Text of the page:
App created in Cleveland helping addicts

CLEVELAND -

It is the newest tool now used in the fight against opioid addiction. Some are calling it the Facebook for recovery.

We all know teens and young adults are always connected to their cell phones, and now the devices are being used to help them battle addiction.

The technology to help them do it was created in Cleveland, and it is about to launch nationwide.

Only News 5 caught up with a recovering heroin addict to see how it is helping them stay on course.

"My father passed away from Heroin," said the recovering addict.

The 18-year old found herself on the same scary course.

"My life, like, was going in a downward spiral pretty much," she said.

The teen, who does not want us to reveal her identity, is very familiar with addiction.

“I have a whole history of addiction in my family," she said.

The young woman is currently living at New Directions, a Pepper Pike recovery center for teens and young adults.

"I've been in and out of treatment probably for a year and a half now," she said.

This time around, her cell phone is helping keep her on track.

"We really felt for young people, adolescents, young adults that our treatment was becoming somewhat irrelevant for them," said Mike Matoney, CEO, New Directions

Right now, more than 70 clients and staff members at New Directions are using the Ascent App.

"This has been a real missing component now that we are addressing," said Matoney.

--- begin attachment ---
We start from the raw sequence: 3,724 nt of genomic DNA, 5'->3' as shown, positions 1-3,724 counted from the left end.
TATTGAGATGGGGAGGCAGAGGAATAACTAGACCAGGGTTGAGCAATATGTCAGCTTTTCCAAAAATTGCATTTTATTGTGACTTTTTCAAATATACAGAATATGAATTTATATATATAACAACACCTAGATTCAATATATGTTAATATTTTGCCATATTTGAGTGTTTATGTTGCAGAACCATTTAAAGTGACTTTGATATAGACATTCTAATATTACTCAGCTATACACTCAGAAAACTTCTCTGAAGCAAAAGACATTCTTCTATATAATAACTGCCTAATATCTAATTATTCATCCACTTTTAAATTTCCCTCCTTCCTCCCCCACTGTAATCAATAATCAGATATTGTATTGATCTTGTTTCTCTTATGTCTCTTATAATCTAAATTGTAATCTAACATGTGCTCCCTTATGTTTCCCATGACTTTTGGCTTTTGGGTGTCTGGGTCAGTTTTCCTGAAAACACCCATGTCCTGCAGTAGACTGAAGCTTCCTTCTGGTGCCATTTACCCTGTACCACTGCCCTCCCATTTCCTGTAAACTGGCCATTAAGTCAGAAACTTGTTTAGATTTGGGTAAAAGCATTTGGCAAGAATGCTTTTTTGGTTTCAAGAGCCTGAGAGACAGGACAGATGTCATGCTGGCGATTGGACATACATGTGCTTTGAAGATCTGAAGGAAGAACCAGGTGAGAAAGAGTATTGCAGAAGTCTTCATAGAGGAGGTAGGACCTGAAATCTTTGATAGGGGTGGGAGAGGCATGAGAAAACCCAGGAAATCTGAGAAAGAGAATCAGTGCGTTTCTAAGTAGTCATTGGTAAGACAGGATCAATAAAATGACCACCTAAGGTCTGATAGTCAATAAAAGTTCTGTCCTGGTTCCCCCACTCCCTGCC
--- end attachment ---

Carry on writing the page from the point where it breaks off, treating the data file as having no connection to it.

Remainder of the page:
A new study from Case Western Reserve University shows when used, the app led to a 20 percent increase in the number of addicts successfully completing outpatient therapy.

"It's helping me the most with checking up on myself every single day," said the young recovering addict.

The young woman is now connected to her counselor with just a push of a button.

“It helps me like know there's going to be someone there even if I message them at like 2 o'clock in the morning they will get back to me."

Experts believe apps like Ascent are changing the way they tackle behavioral health issues.

"To be connected to someone 24/7/365 is the kind of support now that our adolescence and young adults expect to have," said Matoney.

The app is now a regular piece of the New Directions' recovery puzzle.

“We're getting requests from the parents now, they wish they could have a parent app so they can also be connected and ask questions and get support in real time," said Matoney.

The Case Western study also found this technology not only helps with completion of a recovery program, it also cuts down on the number of days to get there.

Sign up for the free app begins Sept. 15 and it will be available nationwide starting in January. Ascent expects hundreds of thousands of users in the first year.

Go to ascent.org if you are interested in putting your name on the waiting list.

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